Why Cybersecurity is so Important in the Medical Device Industry

As medical devices become more advanced and the Software as a medical Device (SaMD) industry booms, it is crucial to make sure your medical devices are cyber-secure. Like all technologies, anytime a medical device has software, vigilance is required as they can become vulnerable to cybersecurity threats and attacks. The healthcare industry has long been targets of cyber attacks because of their vast amounts of health information and data such as patient health, product performance, or data from other devices connected to the same network.

A bit of background:

With COVID-19 and the whole of our healthcare industry being under immense stress during these challenging times, it has become more crucial to ensure cybersecurity in our medical devices and reduce vulnerabilities in our healthcare infrastructure.

The lack of cybersecurity in medical devices took center stage when the healthcare industry was attacked on the NHS in 2017. “The WannaCry cyber attack had potentially serious implications for the NHS and its ability to provide care to patients. It was a relatively unsophisticated attack and could have been prevented by the NHS following basic IT security best practice. There are more sophisticated cyber threats out there than WannaCry so the Department and the NHS need to get their act together to ensure the NHS is better protected against future attacks,” said Amyas Morse, head of the National Audit Office.

This cyberattack used Microsoft’s Windows system to target computers globally by  encrypting people’s data and demanding payments in the cryptocurrency Bitcoin before allowing access to it. Because of events like this, regulatory bodies like the FDA are finally taking the problem of cybersecurity more seriously. In 2019, the U.S. Food and Drug Administration (FDA) issued a warning about two security flaws affecting dozens of implantable cardioverter defibrillators.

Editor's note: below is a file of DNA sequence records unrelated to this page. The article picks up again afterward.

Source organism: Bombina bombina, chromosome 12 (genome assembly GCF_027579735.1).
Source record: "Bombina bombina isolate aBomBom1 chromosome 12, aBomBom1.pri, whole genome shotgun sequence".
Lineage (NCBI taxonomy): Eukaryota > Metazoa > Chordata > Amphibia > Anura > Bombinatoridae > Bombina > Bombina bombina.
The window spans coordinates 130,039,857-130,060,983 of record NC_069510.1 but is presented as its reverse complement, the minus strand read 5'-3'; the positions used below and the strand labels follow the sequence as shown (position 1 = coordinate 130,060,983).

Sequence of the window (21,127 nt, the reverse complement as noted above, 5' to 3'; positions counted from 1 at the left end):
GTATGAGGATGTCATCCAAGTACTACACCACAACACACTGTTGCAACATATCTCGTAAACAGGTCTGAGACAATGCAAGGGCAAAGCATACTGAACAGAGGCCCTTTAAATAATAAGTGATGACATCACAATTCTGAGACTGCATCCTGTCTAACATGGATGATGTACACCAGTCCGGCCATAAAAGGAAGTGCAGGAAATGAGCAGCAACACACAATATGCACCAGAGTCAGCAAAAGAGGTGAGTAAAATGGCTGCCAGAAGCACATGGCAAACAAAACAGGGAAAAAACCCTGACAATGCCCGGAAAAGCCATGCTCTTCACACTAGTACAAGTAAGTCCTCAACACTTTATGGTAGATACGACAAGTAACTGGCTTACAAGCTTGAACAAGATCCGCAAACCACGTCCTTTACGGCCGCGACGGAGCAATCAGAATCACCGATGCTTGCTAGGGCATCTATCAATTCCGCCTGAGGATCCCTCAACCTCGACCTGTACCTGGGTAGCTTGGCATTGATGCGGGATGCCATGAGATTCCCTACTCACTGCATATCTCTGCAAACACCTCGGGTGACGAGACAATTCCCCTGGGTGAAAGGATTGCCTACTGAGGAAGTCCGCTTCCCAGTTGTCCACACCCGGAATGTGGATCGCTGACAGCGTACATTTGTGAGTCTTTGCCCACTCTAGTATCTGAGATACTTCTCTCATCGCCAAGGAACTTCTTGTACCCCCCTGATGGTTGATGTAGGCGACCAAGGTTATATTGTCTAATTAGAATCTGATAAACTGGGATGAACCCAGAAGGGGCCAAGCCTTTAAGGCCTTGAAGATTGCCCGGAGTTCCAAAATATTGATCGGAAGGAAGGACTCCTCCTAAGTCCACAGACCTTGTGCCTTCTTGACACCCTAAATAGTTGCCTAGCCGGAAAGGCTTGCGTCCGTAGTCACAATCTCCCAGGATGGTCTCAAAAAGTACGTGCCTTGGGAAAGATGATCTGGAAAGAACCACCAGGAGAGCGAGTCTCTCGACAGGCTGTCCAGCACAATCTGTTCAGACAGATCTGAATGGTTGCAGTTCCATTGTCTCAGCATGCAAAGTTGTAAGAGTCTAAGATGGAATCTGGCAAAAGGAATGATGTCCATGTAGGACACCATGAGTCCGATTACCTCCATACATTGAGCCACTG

Why is healthcare a target for cybersecurity attacks?

  • Private patient information is worth a lot of money
  • Healthcare facilities are a target because they act as storage for an immense amount of confidential patient data which can be sold for large sums of money.
  • Outdated technology means the healthcare industry is unprepared for attacks
  • Because of budget limitations and the hesitance to learn/teach new systems, many healthcare facilities have outdated technology.
  • Medical devices are an easy entry point for attackers
  • Medical devices and SaMD play a critical role in modern healthcare.  But for those in charge of online security and patient data protection, new devices open-up more entry points security breaches.
  • Healthcare staff aren’t educated in online risks
  • Because of time, budget, and resource restraints, medical professionals are not trained to deal with online threats and it is a difficult task for healthcare industry staff to be fluent in cybersecurity best practices.
  • The number of devices used in hospitals makes it difficult to stay on top of security
  • Healthcare organizations are responsible for large amounts of patient data and more often than not, an extensive network of medical devices all acting as potential security threats.
This image depicted a Centers for Disease Control and Prevention (CDC) scientist interacting with her Caliper LifeSciences’ Zephyr Molecular Biology Workstation

What can medical device manufacturers do?

Strategies for improving cybersecurity